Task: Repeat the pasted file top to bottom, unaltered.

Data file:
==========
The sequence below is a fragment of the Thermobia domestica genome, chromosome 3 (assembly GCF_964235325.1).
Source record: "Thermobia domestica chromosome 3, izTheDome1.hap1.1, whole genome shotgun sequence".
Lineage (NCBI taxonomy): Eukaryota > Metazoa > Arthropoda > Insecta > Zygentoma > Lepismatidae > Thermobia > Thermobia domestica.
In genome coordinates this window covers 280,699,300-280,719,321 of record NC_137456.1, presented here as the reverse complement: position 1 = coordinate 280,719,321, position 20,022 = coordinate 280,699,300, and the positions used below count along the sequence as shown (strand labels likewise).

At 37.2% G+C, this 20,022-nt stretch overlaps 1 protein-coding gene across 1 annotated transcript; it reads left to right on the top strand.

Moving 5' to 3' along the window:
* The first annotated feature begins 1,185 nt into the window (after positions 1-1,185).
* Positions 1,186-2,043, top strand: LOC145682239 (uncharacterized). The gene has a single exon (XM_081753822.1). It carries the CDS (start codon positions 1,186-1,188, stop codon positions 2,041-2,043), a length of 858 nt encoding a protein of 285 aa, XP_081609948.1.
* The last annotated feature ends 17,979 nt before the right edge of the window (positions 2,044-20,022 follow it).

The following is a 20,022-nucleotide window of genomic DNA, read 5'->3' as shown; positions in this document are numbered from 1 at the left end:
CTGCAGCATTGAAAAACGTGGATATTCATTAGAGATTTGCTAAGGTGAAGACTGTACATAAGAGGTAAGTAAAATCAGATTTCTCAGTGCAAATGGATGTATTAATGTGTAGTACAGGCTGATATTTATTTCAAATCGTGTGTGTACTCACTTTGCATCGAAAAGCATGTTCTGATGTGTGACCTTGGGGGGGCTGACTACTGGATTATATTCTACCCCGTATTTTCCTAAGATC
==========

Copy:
The sequence below is a fragment of the Thermobia domestica genome, chromosome 3 (assembly GCF_964235325.1).
Source record: "Thermobia domestica chromosome 3, izTheDome1.hap1.1, whole genome shotgun sequence".
Lineage (NCBI taxonomy): Eukaryota > Metazoa > Arthropoda > Insecta > Zygentoma > Lepismatidae > Thermobia > Thermobia domestica.
In genome coordinates this window covers 280,699,300-280,719,321 of record NC_137456.1, presented here as the reverse complement: position 1 = coordinate 280,719,321, position 20,022 = coordinate 280,699,300, and the positions used below count along the sequence as shown (strand labels likewise).

At 37.2% G+C, this 20,022-nt stretch overlaps 1 protein-coding gene across 1 annotated transcript; it reads left to right on the top strand.

Moving 5' to 3' along the window:
* The first annotated feature begins 1,185 nt into the window (after positions 1-1,185).
* Positions 1,186-2,043, top strand: LOC145682239 (uncharacterized). The gene has a single exon (XM_081753822.1). It carries the CDS (start codon positions 1,186-1,188, stop codon positions 2,041-2,043), a length of 858 nt encoding a protein of 285 aa, XP_081609948.1.
* The last annotated feature ends 17,979 nt before the right edge of the window (positions 2,044-20,022 follow it).

The following is a 20,022-nucleotide window of genomic DNA, read 5'->3' as shown; positions in this document are numbered from 1 at the left end:
CTGCAGCATTGAAAAACGTGGATATTCATTAGAGATTTGCTAAGGTGAAGACTGTACATAAGAGGTAAGTAAAATCAGATTTCTCAGTGCAAATGGATGTATTAATGTGTAGTACAGGCTGATATTTATTTCAAATCGTGTGTGTACTCACTTTGCATCGAAAAGCATGTTCTGATGTGTGACCTTGGGGGGGCTGACTACTGGATTATATTCTACCCCGTATTTTCCTAAGATC